Friday, June 14, 2013

Links 14/06/13

NASA research indicates hunks of frozen carbon dioxide -- dry ice -- may glide down some Martian sand dunes on cushions of gas similar to miniature hovercraft, plowing furrows as they go.

A 4-billion-pixel panorama from the Curiosity Mars Rover.

The “dark matter of life” describes microbes and even entire divisions of bacterial phyla that have evaded cultivation and have yet to be sequenced. We present a genome from the globally distributed but elusive candidate phylum TM6 and uncover its metabolic potential. TM6 was detected in a biofilm from a sink drain within a hospital restroom by analyzing cells using a highly automated single-cell genomics platform. We developed an approach for increasing throughput and effectively improving the likelihood of sampling rare events based on forming small random pools of single-flow–sorted cells, amplifying their DNA by multiple displacement amplification and sequencing all cells in the pool, creating a “mini-metagenome.” 

The Hawaiian bobtail squid has an alarm clock made of symbiotic bacteria.

Thursday, June 13, 2013

Gesture Art

"The novel is a gesture art. We don’t need to know more about Mr Bingley’s body than that he’s ‘wonderfully handsome’, or (at first) that Hans Castorp looks like ‘an ordinary young man’. We couldn’t describe them to a police sketch artist and expect to get anything back. Gatsby, first spotted, is ‘standing with his hands in his pockets regarding the silver pepper of the stars. Something in his leisurely movements and the secure position of his feet upon the lawn suggested that it was Mr Gatsby himself’ – that’s it – while Daisy’s face is ‘sad and lovely with bright things in it’. We project, we fill in. Some writers hardly seem to give their characters bodies at all, or can’t make up their minds about them: Emma Bovary’s eyes are black in one chapter, in other chapters brown or blue."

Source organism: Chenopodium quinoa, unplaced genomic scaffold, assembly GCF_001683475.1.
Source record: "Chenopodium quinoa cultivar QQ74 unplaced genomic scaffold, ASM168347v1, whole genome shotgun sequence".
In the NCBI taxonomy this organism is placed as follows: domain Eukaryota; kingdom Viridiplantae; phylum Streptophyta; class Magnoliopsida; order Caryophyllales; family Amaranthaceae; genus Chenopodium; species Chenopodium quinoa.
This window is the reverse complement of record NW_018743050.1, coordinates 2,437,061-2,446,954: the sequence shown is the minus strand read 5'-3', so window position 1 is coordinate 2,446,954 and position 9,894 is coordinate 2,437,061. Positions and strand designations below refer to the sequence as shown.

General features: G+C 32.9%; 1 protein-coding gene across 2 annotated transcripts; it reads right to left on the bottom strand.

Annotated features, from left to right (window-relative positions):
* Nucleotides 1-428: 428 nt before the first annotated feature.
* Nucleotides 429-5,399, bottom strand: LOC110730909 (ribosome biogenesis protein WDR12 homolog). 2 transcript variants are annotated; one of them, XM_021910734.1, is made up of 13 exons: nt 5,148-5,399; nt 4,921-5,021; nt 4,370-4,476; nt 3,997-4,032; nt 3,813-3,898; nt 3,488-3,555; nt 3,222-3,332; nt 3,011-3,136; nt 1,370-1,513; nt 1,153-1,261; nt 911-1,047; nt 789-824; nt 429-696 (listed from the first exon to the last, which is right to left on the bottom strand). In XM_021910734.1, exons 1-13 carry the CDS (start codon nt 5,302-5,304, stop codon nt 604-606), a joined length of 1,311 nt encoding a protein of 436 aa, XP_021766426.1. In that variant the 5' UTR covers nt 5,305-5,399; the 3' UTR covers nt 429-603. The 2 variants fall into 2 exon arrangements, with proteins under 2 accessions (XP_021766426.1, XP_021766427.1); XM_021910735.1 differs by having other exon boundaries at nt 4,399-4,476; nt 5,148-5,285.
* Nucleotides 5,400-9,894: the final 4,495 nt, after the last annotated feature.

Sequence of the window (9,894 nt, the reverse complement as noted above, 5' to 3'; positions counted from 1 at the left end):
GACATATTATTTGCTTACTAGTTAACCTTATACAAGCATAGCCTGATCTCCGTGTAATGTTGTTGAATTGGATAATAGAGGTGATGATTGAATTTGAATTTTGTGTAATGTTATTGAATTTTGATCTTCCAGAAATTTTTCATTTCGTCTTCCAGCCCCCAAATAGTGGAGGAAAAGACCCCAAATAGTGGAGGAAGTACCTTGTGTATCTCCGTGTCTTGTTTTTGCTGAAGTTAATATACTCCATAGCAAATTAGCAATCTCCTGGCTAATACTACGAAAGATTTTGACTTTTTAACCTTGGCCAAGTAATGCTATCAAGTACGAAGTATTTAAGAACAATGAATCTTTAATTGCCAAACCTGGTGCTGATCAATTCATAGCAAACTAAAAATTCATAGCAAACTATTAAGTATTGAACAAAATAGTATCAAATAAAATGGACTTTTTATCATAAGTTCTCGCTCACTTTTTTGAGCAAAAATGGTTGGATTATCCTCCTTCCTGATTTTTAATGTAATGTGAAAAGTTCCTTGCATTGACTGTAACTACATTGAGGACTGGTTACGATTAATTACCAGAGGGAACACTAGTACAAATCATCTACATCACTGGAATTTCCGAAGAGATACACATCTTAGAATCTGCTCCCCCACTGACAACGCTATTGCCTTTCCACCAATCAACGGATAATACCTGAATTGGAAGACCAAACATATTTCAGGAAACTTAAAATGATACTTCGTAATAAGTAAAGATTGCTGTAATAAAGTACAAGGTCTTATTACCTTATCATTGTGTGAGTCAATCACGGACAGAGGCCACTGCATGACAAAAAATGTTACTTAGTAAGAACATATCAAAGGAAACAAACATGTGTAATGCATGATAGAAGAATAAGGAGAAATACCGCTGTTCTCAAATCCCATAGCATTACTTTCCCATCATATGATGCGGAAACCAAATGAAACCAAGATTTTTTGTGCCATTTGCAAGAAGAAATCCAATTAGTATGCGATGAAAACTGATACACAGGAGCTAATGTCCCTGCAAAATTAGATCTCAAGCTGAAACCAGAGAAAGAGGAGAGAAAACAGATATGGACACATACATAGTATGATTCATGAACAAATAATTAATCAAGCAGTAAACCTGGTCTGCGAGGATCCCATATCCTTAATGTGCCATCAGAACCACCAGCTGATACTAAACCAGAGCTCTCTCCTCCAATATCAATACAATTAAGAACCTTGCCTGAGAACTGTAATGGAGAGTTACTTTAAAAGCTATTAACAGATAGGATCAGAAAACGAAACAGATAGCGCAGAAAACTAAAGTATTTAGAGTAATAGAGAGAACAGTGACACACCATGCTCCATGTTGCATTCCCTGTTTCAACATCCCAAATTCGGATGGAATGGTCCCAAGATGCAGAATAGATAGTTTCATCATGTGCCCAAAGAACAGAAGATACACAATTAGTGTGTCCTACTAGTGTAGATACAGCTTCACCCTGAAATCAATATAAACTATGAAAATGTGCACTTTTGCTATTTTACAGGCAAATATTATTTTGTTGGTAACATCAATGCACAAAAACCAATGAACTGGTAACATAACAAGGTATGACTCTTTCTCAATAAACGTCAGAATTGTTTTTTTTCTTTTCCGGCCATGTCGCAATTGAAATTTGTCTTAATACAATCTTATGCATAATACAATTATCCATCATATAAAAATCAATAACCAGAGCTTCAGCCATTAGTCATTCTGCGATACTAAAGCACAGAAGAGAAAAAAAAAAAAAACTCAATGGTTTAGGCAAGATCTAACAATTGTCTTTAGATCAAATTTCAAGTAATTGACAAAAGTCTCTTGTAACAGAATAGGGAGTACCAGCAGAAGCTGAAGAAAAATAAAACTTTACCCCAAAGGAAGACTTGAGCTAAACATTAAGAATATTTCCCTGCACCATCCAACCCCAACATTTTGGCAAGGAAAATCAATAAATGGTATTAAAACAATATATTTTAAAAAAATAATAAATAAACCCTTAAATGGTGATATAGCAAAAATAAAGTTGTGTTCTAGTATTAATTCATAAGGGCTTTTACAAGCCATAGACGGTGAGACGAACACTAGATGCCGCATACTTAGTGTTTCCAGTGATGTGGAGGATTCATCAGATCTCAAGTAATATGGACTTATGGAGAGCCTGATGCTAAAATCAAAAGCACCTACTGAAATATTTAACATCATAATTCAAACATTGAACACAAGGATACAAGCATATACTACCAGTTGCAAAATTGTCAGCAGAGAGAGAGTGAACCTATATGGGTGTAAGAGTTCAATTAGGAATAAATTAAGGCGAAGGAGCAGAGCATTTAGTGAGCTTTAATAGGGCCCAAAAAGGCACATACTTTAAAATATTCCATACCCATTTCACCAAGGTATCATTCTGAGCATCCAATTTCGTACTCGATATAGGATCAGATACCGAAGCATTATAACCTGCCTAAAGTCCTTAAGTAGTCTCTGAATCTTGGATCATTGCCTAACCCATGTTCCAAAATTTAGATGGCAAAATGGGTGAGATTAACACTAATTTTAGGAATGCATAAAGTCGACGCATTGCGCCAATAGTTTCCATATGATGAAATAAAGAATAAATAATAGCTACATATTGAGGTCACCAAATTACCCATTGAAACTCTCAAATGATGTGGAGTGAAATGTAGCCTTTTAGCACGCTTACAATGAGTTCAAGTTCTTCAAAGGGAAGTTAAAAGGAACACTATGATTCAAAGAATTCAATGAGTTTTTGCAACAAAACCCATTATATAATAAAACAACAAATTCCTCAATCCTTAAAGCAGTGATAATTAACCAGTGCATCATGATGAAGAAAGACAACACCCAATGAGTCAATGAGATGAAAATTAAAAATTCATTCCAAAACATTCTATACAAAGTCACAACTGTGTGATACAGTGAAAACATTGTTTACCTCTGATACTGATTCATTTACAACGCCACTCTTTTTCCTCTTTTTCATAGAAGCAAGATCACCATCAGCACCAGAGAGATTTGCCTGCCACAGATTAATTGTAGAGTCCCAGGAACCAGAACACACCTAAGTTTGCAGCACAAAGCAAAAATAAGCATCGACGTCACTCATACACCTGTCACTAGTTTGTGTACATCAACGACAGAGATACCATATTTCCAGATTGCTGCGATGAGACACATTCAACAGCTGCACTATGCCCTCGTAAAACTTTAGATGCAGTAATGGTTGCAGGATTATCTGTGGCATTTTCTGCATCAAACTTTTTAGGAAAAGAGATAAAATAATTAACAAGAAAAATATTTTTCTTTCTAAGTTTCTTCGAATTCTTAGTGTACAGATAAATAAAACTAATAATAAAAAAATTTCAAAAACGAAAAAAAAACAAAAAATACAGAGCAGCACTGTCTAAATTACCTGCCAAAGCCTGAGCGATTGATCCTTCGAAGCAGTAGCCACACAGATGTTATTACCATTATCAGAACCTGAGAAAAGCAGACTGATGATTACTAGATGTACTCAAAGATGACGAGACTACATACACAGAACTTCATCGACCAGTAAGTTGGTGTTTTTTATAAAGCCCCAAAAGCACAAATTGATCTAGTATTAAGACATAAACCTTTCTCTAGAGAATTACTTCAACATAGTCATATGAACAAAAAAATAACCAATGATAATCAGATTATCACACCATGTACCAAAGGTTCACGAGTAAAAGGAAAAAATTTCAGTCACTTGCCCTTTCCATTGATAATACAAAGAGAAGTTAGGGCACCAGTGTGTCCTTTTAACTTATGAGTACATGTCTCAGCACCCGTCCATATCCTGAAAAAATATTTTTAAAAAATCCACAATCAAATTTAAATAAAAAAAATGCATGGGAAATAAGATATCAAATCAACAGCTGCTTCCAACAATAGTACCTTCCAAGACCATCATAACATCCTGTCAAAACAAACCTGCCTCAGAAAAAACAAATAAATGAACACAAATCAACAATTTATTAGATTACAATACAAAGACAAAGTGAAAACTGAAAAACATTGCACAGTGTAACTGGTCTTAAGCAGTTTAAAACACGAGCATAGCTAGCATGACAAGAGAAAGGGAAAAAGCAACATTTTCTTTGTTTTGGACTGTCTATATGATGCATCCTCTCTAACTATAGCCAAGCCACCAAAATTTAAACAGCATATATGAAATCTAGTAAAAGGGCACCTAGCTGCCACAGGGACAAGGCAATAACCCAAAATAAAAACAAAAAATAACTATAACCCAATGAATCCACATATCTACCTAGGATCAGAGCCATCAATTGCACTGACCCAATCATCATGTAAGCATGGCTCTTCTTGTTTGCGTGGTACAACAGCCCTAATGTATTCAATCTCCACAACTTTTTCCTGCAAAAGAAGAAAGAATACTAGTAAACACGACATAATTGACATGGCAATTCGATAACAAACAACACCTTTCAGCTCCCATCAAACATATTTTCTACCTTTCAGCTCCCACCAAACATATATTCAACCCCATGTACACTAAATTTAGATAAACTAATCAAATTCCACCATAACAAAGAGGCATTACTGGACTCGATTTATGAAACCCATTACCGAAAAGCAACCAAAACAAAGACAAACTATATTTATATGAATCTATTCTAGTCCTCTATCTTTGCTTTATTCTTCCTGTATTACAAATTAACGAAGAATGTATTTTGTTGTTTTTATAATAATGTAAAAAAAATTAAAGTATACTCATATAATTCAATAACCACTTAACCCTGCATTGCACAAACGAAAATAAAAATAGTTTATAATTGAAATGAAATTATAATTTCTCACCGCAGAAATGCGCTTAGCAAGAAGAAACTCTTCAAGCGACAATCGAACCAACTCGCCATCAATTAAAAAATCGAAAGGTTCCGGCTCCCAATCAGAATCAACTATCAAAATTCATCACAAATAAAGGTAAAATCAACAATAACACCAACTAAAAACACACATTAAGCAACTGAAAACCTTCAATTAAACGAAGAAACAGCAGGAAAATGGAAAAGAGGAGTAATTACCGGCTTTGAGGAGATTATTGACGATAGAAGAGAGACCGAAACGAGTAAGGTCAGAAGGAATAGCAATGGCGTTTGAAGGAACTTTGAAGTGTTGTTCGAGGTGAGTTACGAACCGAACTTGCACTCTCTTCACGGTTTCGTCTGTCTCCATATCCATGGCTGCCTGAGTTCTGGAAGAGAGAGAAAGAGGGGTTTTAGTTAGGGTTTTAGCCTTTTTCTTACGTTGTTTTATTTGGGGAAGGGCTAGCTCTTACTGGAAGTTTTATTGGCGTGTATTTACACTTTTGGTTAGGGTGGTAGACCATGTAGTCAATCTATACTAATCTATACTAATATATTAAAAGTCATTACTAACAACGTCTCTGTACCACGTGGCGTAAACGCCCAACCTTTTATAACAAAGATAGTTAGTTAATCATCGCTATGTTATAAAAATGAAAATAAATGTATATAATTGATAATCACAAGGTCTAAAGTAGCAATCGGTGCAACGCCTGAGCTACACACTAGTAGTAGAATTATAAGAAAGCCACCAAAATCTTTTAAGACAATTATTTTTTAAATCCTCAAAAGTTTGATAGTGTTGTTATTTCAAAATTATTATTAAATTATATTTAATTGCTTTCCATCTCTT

From Deborah Friedell's review of Lionel Shriver's Big Brother, London Review of Books.

Wednesday, June 12, 2013

The Masters Of The Measureless Mind